Is That Scented Candle Killing You?

CHRISTIAN CRISTIANO

WELLNESS--Scented candles may seem like a good way to cover odors or create ambiance in your home, but there are some hidden dangers you should know about before igniting the flame. For starters, most scented candles that come from unconcerned or unconscious candle makers contain dangerous chemicals like benzene, toluene, and lead. These chemicals are known to be carcinogenic potentially leading to cancer. In one study, scientists found that the dangerous chemicals emitted in scented candles were comparable to the dangers of breathing diesel exhaust fumes.   

Ideally candle wax will be made of soy or beeswax. If the candle is free of the dangerous chemicals mentioned above, they will advertise that. Keep in mind that even a “clean burning” candle can still throw soot into the air that your lungs will need to process. When burning any type of candle, it is best to be sure the house is well ventilated and when possible, leave a window open near where the candle is burning.  

Soy based candles seem to be the ones that throw the least amount of soot.  A trick to cut down on soot levels is to trim down the wick as much as possible before each use of the candle. If you leave previously burnt candlewicks as they are and light them again, they throw much more soot than if they are trimmed down before lighting.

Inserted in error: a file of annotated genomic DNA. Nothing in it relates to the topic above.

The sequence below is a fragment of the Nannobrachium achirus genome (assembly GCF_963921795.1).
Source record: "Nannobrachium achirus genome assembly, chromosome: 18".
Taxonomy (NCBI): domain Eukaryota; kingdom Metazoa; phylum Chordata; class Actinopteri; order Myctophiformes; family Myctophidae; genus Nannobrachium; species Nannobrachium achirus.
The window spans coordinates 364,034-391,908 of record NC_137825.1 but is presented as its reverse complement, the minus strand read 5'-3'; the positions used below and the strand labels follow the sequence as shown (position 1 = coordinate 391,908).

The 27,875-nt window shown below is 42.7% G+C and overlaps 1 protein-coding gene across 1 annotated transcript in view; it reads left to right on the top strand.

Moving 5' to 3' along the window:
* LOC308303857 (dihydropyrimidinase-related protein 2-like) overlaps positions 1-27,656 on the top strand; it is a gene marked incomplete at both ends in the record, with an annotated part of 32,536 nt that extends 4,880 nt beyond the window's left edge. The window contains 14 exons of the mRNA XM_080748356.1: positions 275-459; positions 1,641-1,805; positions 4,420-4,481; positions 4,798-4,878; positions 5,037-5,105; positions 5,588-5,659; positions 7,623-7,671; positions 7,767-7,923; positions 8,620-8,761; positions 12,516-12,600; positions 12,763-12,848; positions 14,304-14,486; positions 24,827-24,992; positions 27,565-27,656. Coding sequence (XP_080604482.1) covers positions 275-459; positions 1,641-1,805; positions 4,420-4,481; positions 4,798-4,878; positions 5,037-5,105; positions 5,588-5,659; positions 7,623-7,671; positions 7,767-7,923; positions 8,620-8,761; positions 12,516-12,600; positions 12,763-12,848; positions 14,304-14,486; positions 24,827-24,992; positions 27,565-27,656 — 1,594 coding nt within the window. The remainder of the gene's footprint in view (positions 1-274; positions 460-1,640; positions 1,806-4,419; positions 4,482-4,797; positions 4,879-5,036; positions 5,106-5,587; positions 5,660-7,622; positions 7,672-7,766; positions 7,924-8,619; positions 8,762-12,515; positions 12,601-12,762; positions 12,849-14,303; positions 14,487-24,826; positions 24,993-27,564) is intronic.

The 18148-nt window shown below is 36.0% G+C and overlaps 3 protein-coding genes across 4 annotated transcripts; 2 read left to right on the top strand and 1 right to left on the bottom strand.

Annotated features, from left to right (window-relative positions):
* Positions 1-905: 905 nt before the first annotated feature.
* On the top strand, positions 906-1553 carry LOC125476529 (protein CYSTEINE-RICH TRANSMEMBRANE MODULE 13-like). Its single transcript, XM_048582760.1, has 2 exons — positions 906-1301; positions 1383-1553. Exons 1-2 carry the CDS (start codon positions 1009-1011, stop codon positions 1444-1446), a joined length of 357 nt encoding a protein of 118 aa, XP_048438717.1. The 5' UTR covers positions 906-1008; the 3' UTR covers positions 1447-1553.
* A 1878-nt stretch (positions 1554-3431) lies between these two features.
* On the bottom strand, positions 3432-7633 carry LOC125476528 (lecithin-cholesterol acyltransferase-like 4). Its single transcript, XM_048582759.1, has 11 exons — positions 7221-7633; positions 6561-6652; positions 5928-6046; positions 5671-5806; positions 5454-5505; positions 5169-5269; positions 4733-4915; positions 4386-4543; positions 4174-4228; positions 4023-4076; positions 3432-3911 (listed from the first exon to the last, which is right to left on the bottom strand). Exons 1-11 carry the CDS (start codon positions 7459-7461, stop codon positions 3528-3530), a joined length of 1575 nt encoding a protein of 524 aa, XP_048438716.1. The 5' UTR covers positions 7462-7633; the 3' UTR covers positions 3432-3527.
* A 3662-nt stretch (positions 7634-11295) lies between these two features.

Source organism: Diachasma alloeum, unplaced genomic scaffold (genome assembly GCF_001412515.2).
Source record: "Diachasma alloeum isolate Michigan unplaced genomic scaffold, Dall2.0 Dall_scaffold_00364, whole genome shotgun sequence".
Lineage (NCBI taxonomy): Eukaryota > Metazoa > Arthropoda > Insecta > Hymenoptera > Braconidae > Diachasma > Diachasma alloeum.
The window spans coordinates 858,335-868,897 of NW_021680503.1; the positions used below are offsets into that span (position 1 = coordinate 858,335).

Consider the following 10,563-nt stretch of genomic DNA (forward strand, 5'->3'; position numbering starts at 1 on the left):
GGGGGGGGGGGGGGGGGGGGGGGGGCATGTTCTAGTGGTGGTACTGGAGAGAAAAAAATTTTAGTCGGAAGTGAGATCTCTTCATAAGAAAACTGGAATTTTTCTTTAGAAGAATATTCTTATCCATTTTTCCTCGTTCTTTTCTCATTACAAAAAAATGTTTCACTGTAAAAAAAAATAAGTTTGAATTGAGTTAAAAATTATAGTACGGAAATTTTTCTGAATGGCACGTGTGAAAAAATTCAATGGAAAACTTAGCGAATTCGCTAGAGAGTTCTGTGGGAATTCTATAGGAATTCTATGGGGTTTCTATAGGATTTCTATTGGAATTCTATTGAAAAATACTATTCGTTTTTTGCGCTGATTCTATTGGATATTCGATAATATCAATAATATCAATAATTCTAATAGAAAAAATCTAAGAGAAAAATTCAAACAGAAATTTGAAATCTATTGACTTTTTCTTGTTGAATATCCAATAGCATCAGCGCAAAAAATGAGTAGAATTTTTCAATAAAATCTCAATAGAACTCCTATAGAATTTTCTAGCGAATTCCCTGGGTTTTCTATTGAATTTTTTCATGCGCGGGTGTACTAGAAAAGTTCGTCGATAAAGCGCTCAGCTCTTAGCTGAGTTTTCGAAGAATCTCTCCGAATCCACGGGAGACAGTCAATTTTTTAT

Another danger in certain mass-produced corporate candles are the wicks. The ideal wick in a candle is made of natural cotton and completely metal free, but many cheap candles are still made with a lead wire wick so that when the wax is being poured the wick stays rigid keeping it from folding in under the pressure of the melted wax. It’s important to note that there are lead free wicks that are still made of metal. Those are usually containing zinc, and while this is much safer than lead, I still prefer an all-natural cotton wick. 

The dangers of lead including behavioral problems, learning disabilities, hearing problems and growth retardation are well documented. It is for this reason that lead wicks were banned in the US back in 2003. Unfortunately that hasn’t stopped foreign candle producers, especially China, Hong Kong, and even some US companies from continuing the dangerous use of lead wire wicks in their candles. 

When lead-wicked candles are burned, fumes containing lead are thrown into the air and ultimately inhaled into the lungs. When purchasing candles be sure to read the ingredients and that a cotton, or at least a lead free, wick is being used. Candles can add a nice touch to any home. Just be sure the candle was made consciously and without dangerous toxins.  

 

(Christian Cristiano is an acupuncturist in LA, TV host of Wellness for Realists and writes on wellness regularly for CityWatch. Christian can be reached at 310.909.6956 twitter: @CristianoWFR)

-cw

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